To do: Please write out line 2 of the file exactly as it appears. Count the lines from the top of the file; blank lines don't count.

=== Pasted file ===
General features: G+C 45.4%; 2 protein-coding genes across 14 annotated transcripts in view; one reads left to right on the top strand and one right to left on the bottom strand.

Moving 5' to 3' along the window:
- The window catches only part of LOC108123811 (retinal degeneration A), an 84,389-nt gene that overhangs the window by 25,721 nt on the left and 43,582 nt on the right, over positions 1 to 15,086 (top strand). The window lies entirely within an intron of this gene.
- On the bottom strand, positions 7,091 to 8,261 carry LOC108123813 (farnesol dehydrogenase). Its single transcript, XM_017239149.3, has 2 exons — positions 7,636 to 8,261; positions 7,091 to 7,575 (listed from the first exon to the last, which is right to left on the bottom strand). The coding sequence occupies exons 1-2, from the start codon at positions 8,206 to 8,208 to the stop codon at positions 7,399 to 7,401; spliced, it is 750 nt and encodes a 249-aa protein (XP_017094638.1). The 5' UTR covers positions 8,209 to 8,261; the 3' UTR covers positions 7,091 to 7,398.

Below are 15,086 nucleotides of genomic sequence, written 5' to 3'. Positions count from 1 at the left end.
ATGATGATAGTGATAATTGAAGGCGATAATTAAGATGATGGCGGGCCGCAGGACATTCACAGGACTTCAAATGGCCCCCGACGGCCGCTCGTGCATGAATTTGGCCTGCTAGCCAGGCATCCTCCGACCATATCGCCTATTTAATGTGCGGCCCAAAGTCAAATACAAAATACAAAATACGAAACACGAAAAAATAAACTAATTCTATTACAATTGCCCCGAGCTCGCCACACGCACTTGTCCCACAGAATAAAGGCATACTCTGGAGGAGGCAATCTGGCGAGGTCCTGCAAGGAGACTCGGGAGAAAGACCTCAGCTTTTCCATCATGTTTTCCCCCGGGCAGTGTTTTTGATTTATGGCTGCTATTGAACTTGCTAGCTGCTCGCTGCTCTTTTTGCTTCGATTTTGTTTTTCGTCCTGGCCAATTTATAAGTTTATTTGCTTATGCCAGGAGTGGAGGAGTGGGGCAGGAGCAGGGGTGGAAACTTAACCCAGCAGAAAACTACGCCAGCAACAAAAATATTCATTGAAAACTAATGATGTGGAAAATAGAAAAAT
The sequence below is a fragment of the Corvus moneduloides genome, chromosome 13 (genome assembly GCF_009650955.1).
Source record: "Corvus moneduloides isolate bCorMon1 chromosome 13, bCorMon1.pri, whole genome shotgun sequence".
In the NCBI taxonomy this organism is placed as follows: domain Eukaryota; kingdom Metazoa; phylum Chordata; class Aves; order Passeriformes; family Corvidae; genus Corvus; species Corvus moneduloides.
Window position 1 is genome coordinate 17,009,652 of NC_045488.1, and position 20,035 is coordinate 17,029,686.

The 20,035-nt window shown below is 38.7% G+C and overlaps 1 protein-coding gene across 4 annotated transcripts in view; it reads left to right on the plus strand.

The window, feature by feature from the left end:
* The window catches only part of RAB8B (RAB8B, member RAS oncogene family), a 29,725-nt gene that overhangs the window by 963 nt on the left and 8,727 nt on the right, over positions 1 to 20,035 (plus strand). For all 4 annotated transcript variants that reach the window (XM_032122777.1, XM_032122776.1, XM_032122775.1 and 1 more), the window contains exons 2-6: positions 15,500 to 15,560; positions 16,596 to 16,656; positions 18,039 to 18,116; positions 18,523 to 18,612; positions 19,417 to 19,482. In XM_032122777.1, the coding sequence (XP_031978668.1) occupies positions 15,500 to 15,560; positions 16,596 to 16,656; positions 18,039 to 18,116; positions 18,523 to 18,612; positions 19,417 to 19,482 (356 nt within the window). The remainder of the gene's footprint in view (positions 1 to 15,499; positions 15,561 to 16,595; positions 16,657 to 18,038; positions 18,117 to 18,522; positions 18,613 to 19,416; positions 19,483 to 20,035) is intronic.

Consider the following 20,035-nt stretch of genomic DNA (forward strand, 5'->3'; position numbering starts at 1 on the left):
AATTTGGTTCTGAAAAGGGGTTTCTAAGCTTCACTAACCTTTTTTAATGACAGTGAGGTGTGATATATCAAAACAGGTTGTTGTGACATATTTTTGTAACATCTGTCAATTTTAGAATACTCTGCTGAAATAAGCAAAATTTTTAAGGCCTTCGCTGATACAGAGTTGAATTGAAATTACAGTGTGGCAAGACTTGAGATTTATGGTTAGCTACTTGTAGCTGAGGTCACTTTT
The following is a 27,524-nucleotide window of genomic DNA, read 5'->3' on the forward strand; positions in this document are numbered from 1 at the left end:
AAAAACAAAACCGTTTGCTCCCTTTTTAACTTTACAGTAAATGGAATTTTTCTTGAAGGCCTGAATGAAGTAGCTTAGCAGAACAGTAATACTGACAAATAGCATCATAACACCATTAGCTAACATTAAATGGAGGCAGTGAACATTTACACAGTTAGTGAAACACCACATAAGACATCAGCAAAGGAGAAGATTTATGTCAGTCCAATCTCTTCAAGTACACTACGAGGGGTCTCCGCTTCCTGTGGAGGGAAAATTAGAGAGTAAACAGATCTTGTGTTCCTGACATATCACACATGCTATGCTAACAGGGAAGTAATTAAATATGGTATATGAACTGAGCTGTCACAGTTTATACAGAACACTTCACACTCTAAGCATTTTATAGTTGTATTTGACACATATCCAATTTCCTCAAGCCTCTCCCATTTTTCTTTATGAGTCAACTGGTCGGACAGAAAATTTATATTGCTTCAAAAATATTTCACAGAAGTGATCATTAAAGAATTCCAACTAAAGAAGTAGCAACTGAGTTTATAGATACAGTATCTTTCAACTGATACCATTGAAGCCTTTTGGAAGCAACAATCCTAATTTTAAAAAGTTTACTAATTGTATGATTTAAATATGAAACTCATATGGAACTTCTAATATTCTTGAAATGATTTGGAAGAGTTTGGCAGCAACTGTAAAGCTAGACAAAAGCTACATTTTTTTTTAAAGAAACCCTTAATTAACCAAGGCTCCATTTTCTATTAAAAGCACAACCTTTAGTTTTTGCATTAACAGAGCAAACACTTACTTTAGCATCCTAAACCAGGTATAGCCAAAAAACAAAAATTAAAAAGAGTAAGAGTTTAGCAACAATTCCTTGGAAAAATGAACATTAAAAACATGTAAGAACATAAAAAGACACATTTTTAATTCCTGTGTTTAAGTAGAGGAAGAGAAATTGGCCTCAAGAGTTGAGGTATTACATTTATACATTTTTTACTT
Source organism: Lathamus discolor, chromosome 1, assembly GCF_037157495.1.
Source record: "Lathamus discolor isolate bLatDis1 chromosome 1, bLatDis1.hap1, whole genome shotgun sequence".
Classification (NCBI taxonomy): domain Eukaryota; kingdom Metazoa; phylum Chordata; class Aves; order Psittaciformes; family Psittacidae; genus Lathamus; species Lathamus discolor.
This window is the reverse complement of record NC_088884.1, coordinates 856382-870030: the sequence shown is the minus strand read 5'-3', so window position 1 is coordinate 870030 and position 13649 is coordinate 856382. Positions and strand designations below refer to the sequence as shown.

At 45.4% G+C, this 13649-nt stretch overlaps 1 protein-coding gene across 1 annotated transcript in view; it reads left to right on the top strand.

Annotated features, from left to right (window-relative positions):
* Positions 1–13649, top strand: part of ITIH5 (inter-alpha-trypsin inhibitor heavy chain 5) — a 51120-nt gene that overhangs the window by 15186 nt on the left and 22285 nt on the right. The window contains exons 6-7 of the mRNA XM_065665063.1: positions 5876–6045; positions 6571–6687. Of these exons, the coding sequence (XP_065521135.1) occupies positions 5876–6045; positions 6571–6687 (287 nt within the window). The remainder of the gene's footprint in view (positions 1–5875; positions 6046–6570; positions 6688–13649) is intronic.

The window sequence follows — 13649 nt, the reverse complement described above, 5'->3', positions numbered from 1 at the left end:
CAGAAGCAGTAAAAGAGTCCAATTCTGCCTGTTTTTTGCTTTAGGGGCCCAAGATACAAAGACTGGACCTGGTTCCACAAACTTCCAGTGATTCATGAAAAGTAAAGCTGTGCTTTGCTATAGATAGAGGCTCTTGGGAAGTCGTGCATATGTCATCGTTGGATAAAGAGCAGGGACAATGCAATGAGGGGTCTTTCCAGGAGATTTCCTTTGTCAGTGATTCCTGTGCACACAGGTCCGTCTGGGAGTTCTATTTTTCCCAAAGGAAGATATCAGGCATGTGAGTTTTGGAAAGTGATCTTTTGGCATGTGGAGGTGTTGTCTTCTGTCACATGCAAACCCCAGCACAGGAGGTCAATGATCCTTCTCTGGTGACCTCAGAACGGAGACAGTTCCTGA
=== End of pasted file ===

Moving 5' to 3' along the window: